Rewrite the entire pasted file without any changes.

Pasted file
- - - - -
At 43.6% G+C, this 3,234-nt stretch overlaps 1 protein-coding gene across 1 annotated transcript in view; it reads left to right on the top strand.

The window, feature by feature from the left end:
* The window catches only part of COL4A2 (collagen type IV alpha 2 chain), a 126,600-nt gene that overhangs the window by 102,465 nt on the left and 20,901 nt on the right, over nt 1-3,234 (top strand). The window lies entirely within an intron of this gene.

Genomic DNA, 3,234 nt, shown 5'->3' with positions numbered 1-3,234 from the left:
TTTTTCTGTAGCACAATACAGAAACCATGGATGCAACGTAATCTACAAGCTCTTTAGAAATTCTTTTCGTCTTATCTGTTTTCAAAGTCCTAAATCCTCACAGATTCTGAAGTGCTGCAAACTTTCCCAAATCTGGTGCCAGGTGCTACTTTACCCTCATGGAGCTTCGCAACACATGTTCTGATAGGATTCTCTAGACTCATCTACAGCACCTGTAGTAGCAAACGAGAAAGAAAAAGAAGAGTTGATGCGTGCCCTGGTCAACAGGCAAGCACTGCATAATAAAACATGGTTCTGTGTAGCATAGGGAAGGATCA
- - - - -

At 43.6% G+C, this 3,234-nt stretch overlaps 1 protein-coding gene across 1 annotated transcript in view; it reads left to right on the top strand.

The window, feature by feature from the left end:
* The window catches only part of COL4A2 (collagen type IV alpha 2 chain), a 126,600-nt gene that overhangs the window by 102,465 nt on the left and 20,901 nt on the right, over nt 1-3,234 (top strand). The window lies entirely within an intron of this gene.

Genomic DNA, 3,234 nt, shown 5'->3' with positions numbered 1-3,234 from the left:
TTTTTCTGTAGCACAATACAGAAACCATGGATGCAACGTAATCTACAAGCTCTTTAGAAATTCTTTTCGTCTTATCTGTTTTCAAAGTCCTAAATCCTCACAGATTCTGAAGTGCTGCAAACTTTCCCAAATCTGGTGCCAGGTGCTACTTTACCCTCATGGAGCTTCGCAACACATGTTCTGATAGGATTCTCTAGACTCATCTACAGCACCTGTAGTAGCAAACGAGAAAGAAAAAGAAGAGTTGATGCGTGCCCTGGTCAACAGGCAAGCACTGCATAATAAAACATGGTTCTGTGTAGCATAGGGAAGGATCA